Orthokeratology, or Ortho-K, involves the use of specially designed rigid gas permeable (RGP) contact lenses to alter the shape of the cornea in order to reduce or correct short-sight (myopia). It can also be effective with low degrees of certain types of astigmatism (when the front of the eye is rugby ball shaped).
In the last ten years technology has become available to accurately scan the cornea and manufacture lenses that will achieve a controlled and precise reduction in the eye’s optical imperfection. In addition new developments in lens materials have been made that enable safe overnight wear to be possible.
The technique of Ortho-K is now a safe, viable and reversible alternative to laser refractive surgery.
The cornea is mouldable and returns to its original shape if lens wear is stopped. For this reason, lenses are always worn nightly, alternate nights or 4-5 hours each day after the ideal corneal shape has been achieved in order to retain the effect.
Why Have Ortho-K Done?
The main purpose of Ortho-K is to be free of both contact lenses and spectacles for the majority of, or more typically, all waking hours. The freedom from any artificial aid appeals to short-sighted (myopic) spectacle and contact lens wearers and is ideal for sportsmen, those who work in dusty or dirty environments or people who find spectacles or conventional contact lenses inconvenient. In addition, those who need to have a certain degree of uncorrected vision to satisfy their employers or a licensing body (e.g. pilots, police) can also be helped by Ortho-K. Most patients wear the lenses overnight and remove them on awakening.
Possibly one of the ideal situations for using Ortho-K is for the child or teenager with early myopia. Apart from the advantages already given above, there has been some strong suggestion that the procedure appears to retard the progression of the myopia (this has not yet been scientifically proven).
Who Is Suitable For Ortho-K?
The procedure works best for patients with up to a maximum spherical prescription of -5.00D, Astigmatism up to a -1.00D vertical cyls and up to -2.50D horizontal cyls.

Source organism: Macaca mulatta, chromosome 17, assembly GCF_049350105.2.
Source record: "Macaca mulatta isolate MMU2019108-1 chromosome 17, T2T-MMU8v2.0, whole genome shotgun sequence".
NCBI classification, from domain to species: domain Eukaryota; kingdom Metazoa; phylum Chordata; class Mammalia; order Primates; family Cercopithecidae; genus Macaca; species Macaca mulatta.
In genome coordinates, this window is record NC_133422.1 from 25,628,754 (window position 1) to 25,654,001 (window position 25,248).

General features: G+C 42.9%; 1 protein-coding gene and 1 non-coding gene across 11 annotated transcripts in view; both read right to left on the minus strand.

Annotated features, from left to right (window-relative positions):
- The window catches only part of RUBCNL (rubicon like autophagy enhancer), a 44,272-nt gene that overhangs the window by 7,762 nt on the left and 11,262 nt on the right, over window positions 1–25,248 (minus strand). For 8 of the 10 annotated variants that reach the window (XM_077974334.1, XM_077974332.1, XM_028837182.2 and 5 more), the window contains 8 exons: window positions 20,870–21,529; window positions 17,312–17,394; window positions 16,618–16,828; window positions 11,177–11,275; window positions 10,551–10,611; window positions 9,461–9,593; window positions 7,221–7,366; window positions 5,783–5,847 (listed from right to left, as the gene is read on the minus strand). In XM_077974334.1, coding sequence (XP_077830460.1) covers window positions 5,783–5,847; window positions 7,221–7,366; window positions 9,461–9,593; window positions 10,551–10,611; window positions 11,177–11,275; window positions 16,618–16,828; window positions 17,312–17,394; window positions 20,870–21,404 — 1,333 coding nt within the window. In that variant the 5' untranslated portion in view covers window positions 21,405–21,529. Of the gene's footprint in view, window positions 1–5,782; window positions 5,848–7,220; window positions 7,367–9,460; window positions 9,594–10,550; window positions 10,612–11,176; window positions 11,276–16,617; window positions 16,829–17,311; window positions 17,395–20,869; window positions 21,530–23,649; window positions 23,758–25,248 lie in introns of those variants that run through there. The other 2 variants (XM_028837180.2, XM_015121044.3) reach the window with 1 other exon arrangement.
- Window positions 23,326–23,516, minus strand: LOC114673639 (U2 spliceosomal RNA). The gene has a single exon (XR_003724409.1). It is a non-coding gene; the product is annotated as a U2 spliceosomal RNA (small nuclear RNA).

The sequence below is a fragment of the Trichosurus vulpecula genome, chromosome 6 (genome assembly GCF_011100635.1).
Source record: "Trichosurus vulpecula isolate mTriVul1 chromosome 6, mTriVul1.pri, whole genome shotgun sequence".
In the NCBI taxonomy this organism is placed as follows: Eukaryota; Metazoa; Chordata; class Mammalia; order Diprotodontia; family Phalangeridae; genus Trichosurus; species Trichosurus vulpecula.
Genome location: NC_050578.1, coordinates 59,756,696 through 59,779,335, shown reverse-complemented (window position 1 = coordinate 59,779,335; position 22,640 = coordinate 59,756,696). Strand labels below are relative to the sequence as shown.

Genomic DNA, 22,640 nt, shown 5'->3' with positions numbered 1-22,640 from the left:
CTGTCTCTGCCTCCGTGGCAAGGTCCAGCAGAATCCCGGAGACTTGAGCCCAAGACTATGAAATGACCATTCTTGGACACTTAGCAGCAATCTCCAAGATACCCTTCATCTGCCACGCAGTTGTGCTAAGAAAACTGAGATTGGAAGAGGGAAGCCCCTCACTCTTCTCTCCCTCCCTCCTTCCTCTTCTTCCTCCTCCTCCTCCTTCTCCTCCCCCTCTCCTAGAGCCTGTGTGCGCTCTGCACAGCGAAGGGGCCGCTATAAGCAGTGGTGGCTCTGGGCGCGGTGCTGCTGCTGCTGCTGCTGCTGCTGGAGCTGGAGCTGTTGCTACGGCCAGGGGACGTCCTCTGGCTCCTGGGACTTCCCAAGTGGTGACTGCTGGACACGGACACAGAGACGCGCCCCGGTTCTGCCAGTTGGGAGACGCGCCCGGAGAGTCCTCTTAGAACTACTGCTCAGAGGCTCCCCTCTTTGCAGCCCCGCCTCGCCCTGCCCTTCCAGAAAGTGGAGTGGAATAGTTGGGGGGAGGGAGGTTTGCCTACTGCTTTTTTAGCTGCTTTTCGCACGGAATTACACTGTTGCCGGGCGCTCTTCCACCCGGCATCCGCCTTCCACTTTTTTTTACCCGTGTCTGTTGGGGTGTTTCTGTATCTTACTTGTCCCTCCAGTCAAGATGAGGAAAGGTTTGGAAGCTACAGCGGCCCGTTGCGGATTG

Short-sightedness above this may be reduced but total correction is not usually possible.
Also, there are several unknown factors for each individual; the complexity of the corneal shape and the response of the cornea itself. Thus the speed of corneal moulding from one individual to the next will vary. Whilst the success rate is very high, total success cannot be guaranteed due to these factors.
What Does The Initial Visit Involve?
The initial assessment appointment includes a full eye examination and computerized corneal topographical scanning which provides a computer generated contour map from 80,000 analysed points. This gives the practitioner a chance to assess both the general condition and health of the eyes and also to determine the likely effect of the procedure in that individual. These corneal scanning maps can then be used to make a pair of custom fitted lenses.
Ortho-K contact lenses, made from highly oxygen permeable rigid material, are then fitted to gently reshape the cornea towards less curvature and a more spherical shape. These will be worn for an initial trial and the response evaluated. This will typically take place overnight with a review the next morning. The effect should be a reduction of the myopia and astigmatism with improvement in the unaided eyesight. The corneal health will be carefully evaluated to ensure that it is not compromised. Only when the patient demonstrates an excellent response to the orthokeratology trial will the treatment commence.
What Does The Treatment Involve?
Once a patient has shown the appropriate response to a trial, they will start to wear lenses on a regular basis, typically overnight. For the first two to four weeks the vision may not be sufficiently good for all day-to-day activities. In these circumstances daily disposable soft lenses will be worn. After the first month, excellent vision and comfort are normally maintained whilst wearing Ortho-K lenses. Occasionally more than one set of lenses are required to effect the desired change.
As most of the visual changes occur rapidly in the first few weeks, fairly frequent examinations and possible lens changes need to take place then. Stabilisation procedures then follow at a slower pace over the next few weeks. The programme length varies between one and two months depending upon the degree of visual error. All orthokeratology patients are required to sign up to a monthly direct debit scheme, as payment for their future appointments and products required.
The final wearing time depends on many variables, but the treatment aim is good unaided vision all or most waking hours, with lenses being worn overnight or part of each day only. Some patients will be able to wear their lenses every second night.